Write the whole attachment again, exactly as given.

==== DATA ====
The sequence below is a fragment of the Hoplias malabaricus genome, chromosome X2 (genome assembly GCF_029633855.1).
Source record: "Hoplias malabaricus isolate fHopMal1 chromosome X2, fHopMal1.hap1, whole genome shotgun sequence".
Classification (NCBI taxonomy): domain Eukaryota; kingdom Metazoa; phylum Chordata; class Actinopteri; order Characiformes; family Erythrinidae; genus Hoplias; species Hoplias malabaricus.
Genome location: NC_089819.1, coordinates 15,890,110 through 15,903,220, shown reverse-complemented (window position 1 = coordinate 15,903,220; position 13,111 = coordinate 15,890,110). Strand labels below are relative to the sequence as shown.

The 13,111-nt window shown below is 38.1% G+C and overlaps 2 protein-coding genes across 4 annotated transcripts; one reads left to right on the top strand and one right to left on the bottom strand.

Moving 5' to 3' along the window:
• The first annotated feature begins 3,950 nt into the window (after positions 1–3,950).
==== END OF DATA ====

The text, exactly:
The sequence below is a fragment of the Hoplias malabaricus genome, chromosome X2 (genome assembly GCF_029633855.1).
Source record: "Hoplias malabaricus isolate fHopMal1 chromosome X2, fHopMal1.hap1, whole genome shotgun sequence".
Classification (NCBI taxonomy): domain Eukaryota; kingdom Metazoa; phylum Chordata; class Actinopteri; order Characiformes; family Erythrinidae; genus Hoplias; species Hoplias malabaricus.
Genome location: NC_089819.1, coordinates 15,890,110 through 15,903,220, shown reverse-complemented (window position 1 = coordinate 15,903,220; position 13,111 = coordinate 15,890,110). Strand labels below are relative to the sequence as shown.

The 13,111-nt window shown below is 38.1% G+C and overlaps 2 protein-coding genes across 4 annotated transcripts; one reads left to right on the top strand and one right to left on the bottom strand.

Moving 5' to 3' along the window:
• The first annotated feature begins 3,950 nt into the window (after positions 1–3,950).